At-Home Scavenger Hunt | CDC

Ready? Set… Go! Children, adolescents, and adults can join this fun At-Home Scavenger Hunt. After finding each item, talk about its importance in keeping children and families safe and healthy. Special playtimes can help parents build strong, nurturing relationships with their children.

Who can play?

Scavenger hunts can be a fun activity for children, adolescents and adults. Consider the age of the participants, where you are playing, and the type of items you will be looking for. This At-Home Scavenger Hunt is recommended for children ages 6 years and older, adolescents, and adults within the same household. You may decide to play as individual players or teams. You can assist younger children in safely searching for items.

Where to play?

This activity is designed to be played indoors, at home. Prior to starting, you should decide where in the home you want to play—all around the home or only in specific rooms or areas.

Safety first!

Follow everyday safety precautions when searching for items around the house. Watch your step. Use handrails when going up or down the stairs. Do not climb over objects. No matter the number of players and their ages – safety first! If anyone who does not live in the same household is playing, be sure all players keep their distance (6 ft apart) and wear a mask.

Scoring sheet

The Scoring Sheetpdf icon (españolpdf icon) includes the list of items to be searched for and the points assigned to each item. Keep in mind, not all items are worth the same amount of points… it can be anybody’s game until the very end! Discussion questions per item are also included to promote conversation among players about staying physically, socially, emotionally and mentally healthy during COVID-19.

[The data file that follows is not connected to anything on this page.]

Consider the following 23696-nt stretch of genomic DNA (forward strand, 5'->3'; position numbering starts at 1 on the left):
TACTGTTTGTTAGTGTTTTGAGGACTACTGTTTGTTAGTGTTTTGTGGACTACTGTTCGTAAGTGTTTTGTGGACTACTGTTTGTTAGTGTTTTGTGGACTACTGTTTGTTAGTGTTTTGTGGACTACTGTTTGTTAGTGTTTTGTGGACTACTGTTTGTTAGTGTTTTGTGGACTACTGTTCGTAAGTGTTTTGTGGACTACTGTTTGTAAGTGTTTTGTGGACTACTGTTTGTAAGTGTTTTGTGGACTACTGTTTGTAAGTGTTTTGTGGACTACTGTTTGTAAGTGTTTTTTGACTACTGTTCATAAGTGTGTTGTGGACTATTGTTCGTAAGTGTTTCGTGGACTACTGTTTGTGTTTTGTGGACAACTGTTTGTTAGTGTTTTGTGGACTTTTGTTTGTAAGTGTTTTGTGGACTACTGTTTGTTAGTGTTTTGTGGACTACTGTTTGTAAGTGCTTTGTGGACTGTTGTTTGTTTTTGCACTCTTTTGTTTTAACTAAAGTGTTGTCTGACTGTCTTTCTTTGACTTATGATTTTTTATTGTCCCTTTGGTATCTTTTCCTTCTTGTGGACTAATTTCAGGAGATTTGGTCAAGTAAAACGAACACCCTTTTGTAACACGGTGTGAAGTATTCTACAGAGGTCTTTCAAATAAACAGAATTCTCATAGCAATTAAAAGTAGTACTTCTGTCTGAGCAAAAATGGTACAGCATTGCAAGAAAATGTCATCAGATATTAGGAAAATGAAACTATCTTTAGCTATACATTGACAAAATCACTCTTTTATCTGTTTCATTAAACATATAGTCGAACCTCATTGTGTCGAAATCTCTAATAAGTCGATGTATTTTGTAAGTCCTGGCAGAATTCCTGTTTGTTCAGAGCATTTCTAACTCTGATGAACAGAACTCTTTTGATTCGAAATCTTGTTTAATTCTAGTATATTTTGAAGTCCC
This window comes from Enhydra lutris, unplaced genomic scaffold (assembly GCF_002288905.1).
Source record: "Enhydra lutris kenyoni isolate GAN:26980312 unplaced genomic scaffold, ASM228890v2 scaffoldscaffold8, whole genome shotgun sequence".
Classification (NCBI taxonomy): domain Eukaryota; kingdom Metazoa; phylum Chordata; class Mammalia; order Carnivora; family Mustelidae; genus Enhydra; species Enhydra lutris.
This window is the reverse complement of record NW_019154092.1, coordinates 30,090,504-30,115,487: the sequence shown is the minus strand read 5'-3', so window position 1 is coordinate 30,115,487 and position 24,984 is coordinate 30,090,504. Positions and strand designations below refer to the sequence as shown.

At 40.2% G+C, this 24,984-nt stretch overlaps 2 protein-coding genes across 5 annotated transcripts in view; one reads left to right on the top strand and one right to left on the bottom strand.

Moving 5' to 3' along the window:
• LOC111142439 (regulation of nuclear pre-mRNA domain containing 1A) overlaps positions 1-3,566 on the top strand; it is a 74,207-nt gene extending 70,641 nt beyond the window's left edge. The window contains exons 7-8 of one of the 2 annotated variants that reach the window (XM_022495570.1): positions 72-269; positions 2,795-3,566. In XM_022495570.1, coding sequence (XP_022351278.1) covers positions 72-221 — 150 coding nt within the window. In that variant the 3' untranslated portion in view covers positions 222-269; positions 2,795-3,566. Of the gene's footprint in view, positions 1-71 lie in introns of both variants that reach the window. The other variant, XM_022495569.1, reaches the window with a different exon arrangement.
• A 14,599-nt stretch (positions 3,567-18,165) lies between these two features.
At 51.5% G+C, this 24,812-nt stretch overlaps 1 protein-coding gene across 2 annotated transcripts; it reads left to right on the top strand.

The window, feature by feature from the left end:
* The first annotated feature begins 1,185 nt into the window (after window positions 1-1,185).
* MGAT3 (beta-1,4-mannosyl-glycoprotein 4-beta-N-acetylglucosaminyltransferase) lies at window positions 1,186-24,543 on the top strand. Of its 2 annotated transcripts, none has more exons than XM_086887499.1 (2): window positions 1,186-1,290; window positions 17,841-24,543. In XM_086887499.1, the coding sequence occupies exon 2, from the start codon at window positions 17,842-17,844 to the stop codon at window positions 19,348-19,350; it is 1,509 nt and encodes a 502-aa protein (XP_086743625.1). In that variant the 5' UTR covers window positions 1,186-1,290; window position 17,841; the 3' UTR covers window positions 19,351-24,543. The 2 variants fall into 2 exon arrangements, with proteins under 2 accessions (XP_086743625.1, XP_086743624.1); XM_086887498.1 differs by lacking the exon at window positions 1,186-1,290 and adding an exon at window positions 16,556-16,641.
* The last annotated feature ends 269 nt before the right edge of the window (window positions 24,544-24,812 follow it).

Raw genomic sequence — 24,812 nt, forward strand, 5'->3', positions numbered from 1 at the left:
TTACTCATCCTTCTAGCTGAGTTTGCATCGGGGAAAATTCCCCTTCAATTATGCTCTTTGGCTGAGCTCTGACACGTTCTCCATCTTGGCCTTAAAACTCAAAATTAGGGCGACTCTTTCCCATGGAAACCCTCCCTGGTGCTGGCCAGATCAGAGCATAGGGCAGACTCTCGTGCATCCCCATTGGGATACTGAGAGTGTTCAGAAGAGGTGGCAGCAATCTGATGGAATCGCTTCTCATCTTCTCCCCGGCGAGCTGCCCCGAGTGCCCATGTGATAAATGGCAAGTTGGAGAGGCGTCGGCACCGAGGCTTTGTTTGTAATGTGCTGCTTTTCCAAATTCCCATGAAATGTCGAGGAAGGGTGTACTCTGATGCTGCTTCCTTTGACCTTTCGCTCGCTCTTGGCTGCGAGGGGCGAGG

How to play?

  1. Decide if you are playing individually or as teams. If teams, assign players to each team.
  2. Specify the areas of the home in which you are playing.
  3. Assign a facilitator to lead the scavenger hunt.
  4. The facilitator will open, download or print the materials for the game. The list of items to be searched for, and discussion questions are found on the scoring sheet. Score can be kept on a separate piece of paper or the printed scoring sheet.
  5. The facilitator will announce the item to be searched for.
  6. The first player or team to bring the item to the facilitator wins that round.
  7. The facilitator then reads the discussion question for that item, and players share their thoughts.
  8. Repeat steps 5-7 until all items have been searched for.
  9. The facilitator will add up each player’s or team’s points. The player or team with the highest score wins the game.

Children and COVID-19

Coronavirus disease (COVID-19) can affect children, adolescents and young adults directly and indirectly. Beyond getting sick, their social, emotional, and mental wellbeing has been impacted by the pandemic. Trauma faced at each developmental stage can continue to affect individuals across their lifespan. CDC’s COVID-19 Parental Resource Kit: Ensuring Children and Young People’s Social, Emotional, and Mental Wellbeing can help support parents, caregivers, and other adults serving children and young people in recognizing children and young people’s social, emotional, and mental health challenges and ensuring their wellbeing.

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